Art Basel Hong Kong Makes a Comeback

After facing a two-month delay, one of Asia’s biggest annual art fairs has now returned for its ninth edition.

© Art Basel

Hong Kong–based art aficionados will want to head over to the Convention and Exhibition Centre this weekend to see one of the highlights of the city’s cultural calendar. Running until May 23, the latest edition of Art Basel Hong Kong — Art Basel’s first major in-person show since 2019 — is being presented in a hybrid format, with a unique lineup of 104 exhibitors from 23 countries and territories. Special booths for those unable to attend in person have also been set up.

The main sector of the show encompasses 86 of the world’s leading galleries, with an eye-popping array of works in mediums ranging from painting and sculpture to installations, photography, and video. A must-see is the retrospective on the first generation of Korean experimental artists, including Kim Kulim, Byungso Choi, and Soun-Gui Kim, put together by Arario Gallery. Mexico City’s Proyectos Monclova, which is participating in the Hong Kong show for the very first time, will be presenting a selection of works by Gabriel de la Mora — known for mixed-media drawings that make use of organic materials such as human hair, eggshells, and feathers — from his ongoing series “Neornithes”. Also noteworthy is the selection of young artists including Trevor Shimizu, shown at New York gallery 47 Canal, and Hong Kong’s own Firenze Lai, whose paintings can be seen at Vitamin Creative Space.

© Art Basel

A staple of the fair is the Insights sector, where 10 galleries take viewers through the modern art history of Asia Pacific by honing in on important artists from across the region. Highlights include a series of new works by Korean photographer Heeseung Chung at Gallery Baton, Lin Yan’s reinterpretations of ink on Chinese rice paper presented by Leo Gallery, plus Nukaga Gallery’s showcase of Japanese artists Saori Akutagawa and Yuki Katsura, whose pieces embody the creative transformation of women in post-war Japan. Don’t miss the joint exhibition held by Asia Art Center on Taiwanese sculptor Lee Tsai-chien and Indonesian painter Fadjar Sidik, illustrating the evolution of geometric abstraction in their respective regions. Meanwhile, those keen to scout out Asia’s up-and-coming talent should not miss Discoveries, where a series of solo shows put the spotlight on emerging artists.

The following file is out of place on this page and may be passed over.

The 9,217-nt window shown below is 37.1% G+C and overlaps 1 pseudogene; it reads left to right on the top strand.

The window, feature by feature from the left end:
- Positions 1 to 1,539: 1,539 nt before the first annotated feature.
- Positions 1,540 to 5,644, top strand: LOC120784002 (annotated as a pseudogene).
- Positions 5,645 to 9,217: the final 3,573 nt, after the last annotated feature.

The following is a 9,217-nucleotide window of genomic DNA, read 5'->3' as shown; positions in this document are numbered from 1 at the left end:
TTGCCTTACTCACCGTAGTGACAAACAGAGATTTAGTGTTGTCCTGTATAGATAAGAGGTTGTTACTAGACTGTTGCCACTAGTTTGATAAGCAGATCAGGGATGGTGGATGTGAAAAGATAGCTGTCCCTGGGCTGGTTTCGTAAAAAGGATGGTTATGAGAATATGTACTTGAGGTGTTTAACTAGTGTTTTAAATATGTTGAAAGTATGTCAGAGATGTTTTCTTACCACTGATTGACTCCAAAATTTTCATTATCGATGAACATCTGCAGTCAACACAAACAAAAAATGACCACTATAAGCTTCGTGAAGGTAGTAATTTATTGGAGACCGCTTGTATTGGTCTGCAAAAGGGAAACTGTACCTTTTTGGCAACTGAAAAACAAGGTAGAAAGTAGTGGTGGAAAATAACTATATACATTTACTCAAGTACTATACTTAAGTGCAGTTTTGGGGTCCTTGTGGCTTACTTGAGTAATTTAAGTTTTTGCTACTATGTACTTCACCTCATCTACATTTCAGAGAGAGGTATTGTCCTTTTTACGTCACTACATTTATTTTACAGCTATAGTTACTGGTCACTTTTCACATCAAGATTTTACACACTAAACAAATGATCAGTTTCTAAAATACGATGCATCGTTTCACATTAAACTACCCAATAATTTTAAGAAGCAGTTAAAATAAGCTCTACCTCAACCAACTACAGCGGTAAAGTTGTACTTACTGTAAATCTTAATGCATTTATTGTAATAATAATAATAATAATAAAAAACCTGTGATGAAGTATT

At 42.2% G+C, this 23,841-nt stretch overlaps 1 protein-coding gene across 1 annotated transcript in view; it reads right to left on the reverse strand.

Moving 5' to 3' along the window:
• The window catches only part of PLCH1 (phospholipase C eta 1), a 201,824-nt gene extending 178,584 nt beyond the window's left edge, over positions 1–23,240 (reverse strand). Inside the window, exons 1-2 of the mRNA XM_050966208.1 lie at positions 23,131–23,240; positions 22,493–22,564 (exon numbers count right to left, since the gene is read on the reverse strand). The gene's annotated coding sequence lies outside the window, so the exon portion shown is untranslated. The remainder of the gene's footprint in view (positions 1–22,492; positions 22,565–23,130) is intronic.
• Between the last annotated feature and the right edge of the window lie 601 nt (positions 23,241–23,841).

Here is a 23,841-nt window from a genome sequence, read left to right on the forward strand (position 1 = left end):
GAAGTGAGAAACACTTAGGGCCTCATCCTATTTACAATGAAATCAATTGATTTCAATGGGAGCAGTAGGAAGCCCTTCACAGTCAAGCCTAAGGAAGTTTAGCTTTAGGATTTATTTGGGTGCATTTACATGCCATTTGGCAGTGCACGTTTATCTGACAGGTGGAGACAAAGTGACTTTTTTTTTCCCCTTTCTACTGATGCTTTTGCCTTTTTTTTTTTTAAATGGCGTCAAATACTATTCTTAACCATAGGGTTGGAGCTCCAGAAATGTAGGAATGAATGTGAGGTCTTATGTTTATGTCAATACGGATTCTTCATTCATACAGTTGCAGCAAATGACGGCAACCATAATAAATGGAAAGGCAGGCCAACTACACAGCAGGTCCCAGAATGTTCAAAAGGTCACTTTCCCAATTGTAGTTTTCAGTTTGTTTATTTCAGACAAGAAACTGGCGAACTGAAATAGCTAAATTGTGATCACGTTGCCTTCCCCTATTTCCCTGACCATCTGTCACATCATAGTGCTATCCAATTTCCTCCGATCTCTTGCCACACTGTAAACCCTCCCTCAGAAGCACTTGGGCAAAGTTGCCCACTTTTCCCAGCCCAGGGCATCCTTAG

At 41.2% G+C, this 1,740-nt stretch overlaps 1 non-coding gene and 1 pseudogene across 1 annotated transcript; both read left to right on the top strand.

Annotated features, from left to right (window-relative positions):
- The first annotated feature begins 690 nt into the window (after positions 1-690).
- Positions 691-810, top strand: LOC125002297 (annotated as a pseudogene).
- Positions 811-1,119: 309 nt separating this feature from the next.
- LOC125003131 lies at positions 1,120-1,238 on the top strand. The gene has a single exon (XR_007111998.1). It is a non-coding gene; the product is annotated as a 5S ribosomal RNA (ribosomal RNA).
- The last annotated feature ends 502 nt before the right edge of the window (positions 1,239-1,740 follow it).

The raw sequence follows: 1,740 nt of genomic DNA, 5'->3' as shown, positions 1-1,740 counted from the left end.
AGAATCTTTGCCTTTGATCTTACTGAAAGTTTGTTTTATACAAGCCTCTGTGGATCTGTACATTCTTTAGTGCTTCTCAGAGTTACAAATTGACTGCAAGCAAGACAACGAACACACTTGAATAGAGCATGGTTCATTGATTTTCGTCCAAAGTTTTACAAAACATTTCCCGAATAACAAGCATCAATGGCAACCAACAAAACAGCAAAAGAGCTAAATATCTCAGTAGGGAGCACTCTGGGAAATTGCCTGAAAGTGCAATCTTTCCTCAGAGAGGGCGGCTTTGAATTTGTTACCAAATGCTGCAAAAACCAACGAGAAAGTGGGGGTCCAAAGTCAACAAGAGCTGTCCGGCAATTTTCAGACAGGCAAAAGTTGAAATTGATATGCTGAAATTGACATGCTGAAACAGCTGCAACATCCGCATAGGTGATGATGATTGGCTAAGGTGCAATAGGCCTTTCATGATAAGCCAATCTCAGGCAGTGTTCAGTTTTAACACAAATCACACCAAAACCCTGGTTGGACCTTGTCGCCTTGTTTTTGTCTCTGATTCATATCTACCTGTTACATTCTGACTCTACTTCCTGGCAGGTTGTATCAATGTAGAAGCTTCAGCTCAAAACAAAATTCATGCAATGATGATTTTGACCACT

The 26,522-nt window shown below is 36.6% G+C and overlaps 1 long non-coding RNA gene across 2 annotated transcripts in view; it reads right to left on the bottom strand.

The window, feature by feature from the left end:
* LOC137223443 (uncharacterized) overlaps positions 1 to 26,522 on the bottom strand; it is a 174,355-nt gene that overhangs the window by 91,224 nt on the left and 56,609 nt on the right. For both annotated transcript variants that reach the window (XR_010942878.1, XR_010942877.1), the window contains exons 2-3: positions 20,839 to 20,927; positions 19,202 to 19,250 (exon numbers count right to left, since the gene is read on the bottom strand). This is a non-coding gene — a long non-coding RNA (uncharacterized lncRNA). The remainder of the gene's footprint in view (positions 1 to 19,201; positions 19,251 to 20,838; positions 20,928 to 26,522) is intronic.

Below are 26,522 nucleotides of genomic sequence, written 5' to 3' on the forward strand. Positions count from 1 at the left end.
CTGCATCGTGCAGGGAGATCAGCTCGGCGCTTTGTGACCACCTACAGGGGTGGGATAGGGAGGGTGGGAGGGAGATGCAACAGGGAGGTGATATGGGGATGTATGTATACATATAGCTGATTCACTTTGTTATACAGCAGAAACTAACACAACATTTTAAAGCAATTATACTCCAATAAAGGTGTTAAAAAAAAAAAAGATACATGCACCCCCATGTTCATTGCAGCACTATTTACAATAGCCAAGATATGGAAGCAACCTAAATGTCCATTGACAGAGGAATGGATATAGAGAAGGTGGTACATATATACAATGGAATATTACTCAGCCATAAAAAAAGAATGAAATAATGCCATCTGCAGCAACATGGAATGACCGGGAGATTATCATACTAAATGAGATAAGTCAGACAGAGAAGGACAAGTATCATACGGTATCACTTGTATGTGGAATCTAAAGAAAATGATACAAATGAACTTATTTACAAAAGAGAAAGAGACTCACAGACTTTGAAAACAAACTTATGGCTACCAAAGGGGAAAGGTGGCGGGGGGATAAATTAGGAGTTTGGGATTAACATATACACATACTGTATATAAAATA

New this year is the launch of a digital program, Art Basel Live: Hong Kong, which runs in parallel with the in-person event. Aimed at connecting the show with a global audience unable to travel at this time, Art Basel Live promises online viewing room presentations, as well as a program of live broadcasts, virtual walkthroughs, and other special events. The physical fair will be opening its doors to the public this weekend; tickets are being sold via HK Ticketing.

More information here.

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